Robert Frank is trying to defuse the political opposition to congestion pricing in Manhattan:
Essentially the same strategy could salvage the proposed congestion fee for Manhattan and other cities. Most people who commute regularly by car into Manhattan are not poor, and most low-income workers in Manhattan already use public transportation for their daily commute. The problem cases are low-income workers who must occasionally drive into the city on weekdays. For such people, congestion fees would indeed constitute a new burden.
But this burden could easily be eliminated by giving every low-income worker in Manhattan an annual allotment of transferable congestion vouchers. On the rare occasions when these workers needed to drive into the city, they could do so free of charge. And they could earn some extra money by selling any vouchers they didnâ€™t need on Craigslist.
I certainly think this is worth trying, but I suppose I wonder whether it will actually change the political dynamic all that much. It’s worth recalling that revenues from the charge were meant to fund transit, and that outer borough legislators opposing the plan largely came from Districts where lower income workers overwhelmingly used transit to commute. In other words, the crucial opposing push came from self-interested drivers, mostly middle and upper income individuals who wouldn’t be able to take advantage of the vouchers.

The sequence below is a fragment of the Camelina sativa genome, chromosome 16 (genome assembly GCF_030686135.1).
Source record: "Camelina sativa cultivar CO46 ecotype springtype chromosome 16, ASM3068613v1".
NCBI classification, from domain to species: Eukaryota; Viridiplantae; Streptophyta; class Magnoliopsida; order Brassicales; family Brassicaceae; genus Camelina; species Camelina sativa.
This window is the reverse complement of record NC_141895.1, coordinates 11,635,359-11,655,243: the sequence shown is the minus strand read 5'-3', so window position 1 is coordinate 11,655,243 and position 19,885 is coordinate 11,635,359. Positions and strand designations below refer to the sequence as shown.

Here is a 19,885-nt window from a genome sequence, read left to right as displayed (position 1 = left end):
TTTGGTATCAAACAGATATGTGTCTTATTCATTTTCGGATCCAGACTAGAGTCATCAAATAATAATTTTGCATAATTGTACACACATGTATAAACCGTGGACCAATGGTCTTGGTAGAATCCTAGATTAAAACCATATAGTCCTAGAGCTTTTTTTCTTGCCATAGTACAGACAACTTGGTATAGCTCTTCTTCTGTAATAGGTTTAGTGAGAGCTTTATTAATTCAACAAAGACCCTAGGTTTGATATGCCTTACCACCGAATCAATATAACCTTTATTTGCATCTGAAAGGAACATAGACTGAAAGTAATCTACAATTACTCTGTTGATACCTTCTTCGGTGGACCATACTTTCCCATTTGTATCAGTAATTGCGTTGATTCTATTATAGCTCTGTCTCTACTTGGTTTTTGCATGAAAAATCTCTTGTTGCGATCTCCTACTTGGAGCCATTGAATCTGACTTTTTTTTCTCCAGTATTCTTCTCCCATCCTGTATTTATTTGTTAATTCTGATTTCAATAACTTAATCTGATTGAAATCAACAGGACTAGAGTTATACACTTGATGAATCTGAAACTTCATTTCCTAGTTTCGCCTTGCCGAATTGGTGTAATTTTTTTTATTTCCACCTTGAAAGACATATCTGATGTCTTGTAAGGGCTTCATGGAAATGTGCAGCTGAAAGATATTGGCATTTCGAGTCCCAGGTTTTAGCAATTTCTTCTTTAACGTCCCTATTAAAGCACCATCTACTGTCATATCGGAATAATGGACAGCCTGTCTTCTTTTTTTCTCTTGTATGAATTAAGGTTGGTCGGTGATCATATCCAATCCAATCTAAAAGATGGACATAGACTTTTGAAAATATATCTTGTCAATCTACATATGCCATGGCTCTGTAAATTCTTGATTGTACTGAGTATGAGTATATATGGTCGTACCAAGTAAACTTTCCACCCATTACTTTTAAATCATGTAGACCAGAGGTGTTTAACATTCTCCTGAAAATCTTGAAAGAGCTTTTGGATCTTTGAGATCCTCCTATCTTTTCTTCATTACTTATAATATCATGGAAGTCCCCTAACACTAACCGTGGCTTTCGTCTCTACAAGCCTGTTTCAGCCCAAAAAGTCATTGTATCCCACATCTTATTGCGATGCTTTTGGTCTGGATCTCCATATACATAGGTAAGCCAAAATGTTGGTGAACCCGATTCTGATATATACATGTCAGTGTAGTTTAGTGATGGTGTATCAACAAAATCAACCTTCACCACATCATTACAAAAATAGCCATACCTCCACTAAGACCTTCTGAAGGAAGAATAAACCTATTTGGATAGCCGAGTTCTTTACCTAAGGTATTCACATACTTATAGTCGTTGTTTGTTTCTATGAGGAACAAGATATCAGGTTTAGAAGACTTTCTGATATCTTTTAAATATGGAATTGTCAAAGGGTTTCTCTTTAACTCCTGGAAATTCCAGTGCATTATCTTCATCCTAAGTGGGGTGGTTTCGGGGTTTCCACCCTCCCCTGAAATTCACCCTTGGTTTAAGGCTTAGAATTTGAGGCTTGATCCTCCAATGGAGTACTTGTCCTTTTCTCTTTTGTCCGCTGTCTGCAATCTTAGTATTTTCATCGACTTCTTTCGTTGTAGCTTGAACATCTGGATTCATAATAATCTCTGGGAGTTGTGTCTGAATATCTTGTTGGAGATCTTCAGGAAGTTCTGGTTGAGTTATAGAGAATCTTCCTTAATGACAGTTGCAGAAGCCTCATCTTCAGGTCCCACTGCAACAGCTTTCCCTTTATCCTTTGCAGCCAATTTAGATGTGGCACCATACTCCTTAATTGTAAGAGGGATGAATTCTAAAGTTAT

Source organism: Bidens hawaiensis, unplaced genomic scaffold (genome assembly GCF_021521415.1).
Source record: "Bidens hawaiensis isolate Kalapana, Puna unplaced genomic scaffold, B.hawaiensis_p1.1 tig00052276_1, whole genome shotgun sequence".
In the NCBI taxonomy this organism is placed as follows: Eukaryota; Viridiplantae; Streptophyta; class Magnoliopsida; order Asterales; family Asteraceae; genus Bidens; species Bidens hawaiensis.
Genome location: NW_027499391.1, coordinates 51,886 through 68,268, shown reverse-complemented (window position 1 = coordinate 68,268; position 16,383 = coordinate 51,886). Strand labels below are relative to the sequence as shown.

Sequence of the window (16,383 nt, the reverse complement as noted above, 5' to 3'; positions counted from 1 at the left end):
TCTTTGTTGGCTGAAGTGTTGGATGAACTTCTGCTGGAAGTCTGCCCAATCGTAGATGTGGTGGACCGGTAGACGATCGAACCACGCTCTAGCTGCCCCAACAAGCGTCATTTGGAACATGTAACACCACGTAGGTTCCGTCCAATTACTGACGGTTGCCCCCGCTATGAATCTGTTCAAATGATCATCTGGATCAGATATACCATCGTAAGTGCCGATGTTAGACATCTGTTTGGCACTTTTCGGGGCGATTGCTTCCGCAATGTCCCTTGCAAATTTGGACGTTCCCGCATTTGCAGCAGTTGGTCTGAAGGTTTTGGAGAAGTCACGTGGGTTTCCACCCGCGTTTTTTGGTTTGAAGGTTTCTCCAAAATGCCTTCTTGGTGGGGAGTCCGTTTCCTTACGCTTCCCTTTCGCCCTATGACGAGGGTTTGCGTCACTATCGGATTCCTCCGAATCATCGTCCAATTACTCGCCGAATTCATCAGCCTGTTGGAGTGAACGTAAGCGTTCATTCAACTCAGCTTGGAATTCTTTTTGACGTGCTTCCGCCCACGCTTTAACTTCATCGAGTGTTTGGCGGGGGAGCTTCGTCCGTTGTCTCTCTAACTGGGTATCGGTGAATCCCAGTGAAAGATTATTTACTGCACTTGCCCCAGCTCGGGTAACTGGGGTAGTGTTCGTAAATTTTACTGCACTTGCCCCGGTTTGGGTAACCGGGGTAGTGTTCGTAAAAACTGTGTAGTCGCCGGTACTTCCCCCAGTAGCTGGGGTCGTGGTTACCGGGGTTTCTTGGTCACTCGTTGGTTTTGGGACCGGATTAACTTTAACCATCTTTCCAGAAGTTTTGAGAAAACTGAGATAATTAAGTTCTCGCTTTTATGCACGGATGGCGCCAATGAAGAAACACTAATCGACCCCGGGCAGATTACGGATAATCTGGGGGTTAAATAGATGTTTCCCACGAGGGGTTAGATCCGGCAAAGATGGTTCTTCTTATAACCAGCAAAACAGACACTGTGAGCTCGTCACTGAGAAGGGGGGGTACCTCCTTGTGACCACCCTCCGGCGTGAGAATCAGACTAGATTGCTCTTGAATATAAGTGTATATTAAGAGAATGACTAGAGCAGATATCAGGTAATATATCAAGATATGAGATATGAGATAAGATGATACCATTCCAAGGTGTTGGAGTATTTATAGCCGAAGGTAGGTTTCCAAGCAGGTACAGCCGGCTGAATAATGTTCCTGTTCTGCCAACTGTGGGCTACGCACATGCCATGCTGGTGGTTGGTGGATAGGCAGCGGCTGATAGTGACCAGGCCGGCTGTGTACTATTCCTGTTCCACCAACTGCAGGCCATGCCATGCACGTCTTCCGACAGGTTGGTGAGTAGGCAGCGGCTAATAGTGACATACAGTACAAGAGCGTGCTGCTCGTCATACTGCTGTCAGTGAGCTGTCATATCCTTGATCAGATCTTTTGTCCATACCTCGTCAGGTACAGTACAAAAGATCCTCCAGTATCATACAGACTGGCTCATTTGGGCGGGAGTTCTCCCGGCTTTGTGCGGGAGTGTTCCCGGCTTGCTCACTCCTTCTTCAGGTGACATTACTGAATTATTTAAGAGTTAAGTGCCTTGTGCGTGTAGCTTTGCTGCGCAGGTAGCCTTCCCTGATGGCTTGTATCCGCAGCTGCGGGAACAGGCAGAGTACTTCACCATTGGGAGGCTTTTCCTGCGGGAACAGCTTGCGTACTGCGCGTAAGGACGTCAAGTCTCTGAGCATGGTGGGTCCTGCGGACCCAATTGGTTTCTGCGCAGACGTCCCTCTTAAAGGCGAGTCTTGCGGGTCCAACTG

I suppose the introduction of the vouchers might be expected to amplify the voices of the low income commuters who would most benefit from the plan, which might be enough to put it over the top. But the biggest problem in getting market prices for scarce public resources introduced is that regular users just don’t seem to imagine that they’ll benefit. I don’t know how you get around that.